Self storage provides secure do-it-yourself storage rooms for domestic and business customers for as long or short a period of time required. The customer hires their own private self-contained storage room and locks it with their own padlock.
Access to the stores is unlimited and modern facilities will offer 24-hour security, including personal access code systems which allow customers into the building all year round. Some stores also offer 24-hour customer access. This differs from traditional/containerised storage where access may only be by prior arrangement, and there are usually associated charges.
Customers can sign up for a unit and move in on the same day. The agreement is usually a monthly arrangement and can be terminated at short notice, typically seven days. There may be a minimum stay period, usually agreed as part of a special offer package. Special offers are a common feature of the market and may be seasonal, operated for new stores or simply a regular part of the operator's marketing strategy.
The occupational contracts are designed to fall outside the scope of landlord and tenant law, and particularly tenant protection relating to security of tenure and rent.
The buildings will be fitted out to provide a range of room sizes, typically from 10ft2 to over 500ft2.
The majority of a store's revenue will be derived from storage units but additional revenue from ‘retail' sales, such as insurance, boxes, locks and packing materials for customers can be significant. Some stores will also derive further revenues from the use of additional yard areas and space yet to be fitted out with self storage units for general/open storage, parking, renting of lorry trailer containers, mobile phone masts, etc.
Many stores are converted buildings, often former industrial or warehouse units, but many of the more modern facilities have been purpose built. Purpose built stores often look like conventional warehouse buildings but if the operator can obtain planning for a slightly taller building then this can add a further mezzanine level which may not be achievable in a conventional warehouse structure. This can significantly enhance revenue without adding much either to construction or operating costs.
A typical store may have a relatively small floorplate but the self storage space can be arranged over several additional mezzanine levels which can be erected relatively cheaply - traditional mezzanine levels in warehouse buildings tend to be of robust construction to reduce the number of supporting stanchions thereby creating clear useable space below. Over all floors the amount of net rentable storage space is often in the range of 40-50,000ft2 but, depending on the local market, sizes can vary from 25,000ft2 and below to over 100,000ft2.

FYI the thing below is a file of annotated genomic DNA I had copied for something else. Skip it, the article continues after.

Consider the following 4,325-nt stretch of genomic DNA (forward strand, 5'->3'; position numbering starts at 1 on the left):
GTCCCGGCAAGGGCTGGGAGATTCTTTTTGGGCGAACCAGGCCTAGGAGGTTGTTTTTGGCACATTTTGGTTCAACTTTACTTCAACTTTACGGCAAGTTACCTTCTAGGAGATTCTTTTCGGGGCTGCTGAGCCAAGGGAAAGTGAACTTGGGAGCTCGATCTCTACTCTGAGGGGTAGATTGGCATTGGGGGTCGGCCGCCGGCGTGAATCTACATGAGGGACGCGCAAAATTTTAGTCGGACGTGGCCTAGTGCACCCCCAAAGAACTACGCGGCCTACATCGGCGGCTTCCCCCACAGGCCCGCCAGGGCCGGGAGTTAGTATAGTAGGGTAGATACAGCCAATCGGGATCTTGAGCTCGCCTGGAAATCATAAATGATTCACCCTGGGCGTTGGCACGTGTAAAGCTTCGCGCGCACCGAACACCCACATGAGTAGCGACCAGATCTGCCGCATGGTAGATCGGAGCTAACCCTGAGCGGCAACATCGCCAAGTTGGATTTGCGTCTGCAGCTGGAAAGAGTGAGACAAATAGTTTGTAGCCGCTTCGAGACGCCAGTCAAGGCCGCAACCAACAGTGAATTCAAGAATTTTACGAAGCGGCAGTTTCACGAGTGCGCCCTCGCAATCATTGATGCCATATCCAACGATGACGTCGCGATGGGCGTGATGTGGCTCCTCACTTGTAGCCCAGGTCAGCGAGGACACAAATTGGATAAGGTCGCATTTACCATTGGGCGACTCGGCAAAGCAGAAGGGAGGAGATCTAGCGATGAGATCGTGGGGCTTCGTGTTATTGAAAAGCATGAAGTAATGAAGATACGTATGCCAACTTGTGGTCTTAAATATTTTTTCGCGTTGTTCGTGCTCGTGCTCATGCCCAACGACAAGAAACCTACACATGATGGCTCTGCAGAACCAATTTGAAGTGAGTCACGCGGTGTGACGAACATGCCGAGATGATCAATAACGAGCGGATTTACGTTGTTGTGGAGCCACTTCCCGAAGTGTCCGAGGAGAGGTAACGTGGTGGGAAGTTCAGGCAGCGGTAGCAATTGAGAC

Modern quality facilities will be fitted to the following specification:
What makes a good store good? This probably boils down to three factors; the quality of the building, the quality of the location, and the quality of the operation.
In terms of location, a store should ideally have good prominence to passing traffic as this is one of the best forms of marketing. As important is the need to be in the right market area. The ideal target market is a wealthy area with a high proportion of apartments and flats (ie, homes which may have limited storage areas) and an active and liquid property market combined with a high divorce rate. Bear in mind that part of the demand for self storage is event driven, eg, a house move, loft conversion, divorce, etc.
Of the above three factors, the operational element is clearly in the direct control of the building owner and experience indicates that the management of a store (either at store level or at group/head office level) can have a significant impact on trading performance. Clearly operating cost and revenue engineering strategies are vital but the professionalism of the on-site staff can be a significant influence on the customer's decision to take the space.
Conventionally, the customer base would be about 60-70% residential and the balance commercial customers; of the residential base about one-third would be short term (up to 12 weeks) event driven, one-third are medium-term users (three to 12 months), and one-third are long-term lifestyle customers who tend to be convenience
rather than price driven.
A store's revenue is dependent on unit mix, pricing and occupancy/fill rate. A new store of good quality will typically take 24-36 months to reach a stable trading position (although this period can vary considerably), but once a stable trading occupancy has been reached then a good store will typically have additional cashflow enhancement opportunities.
Operators will push the pricing to establish a price ceiling and try to enhance the unit mix (smaller units generate the highest rate per ft2), and over time a store will tend to find a greater percentage of the ‘sticky' lifestyle customers at the expense of the short termers and the commercial customers who are more price sensitive. As the mature position develops then customer churn and therefore rent discounting will decline in hand with increasing rates.
Oliver Close is a partner in valuation advisory services at Cushman & Wakefield in London
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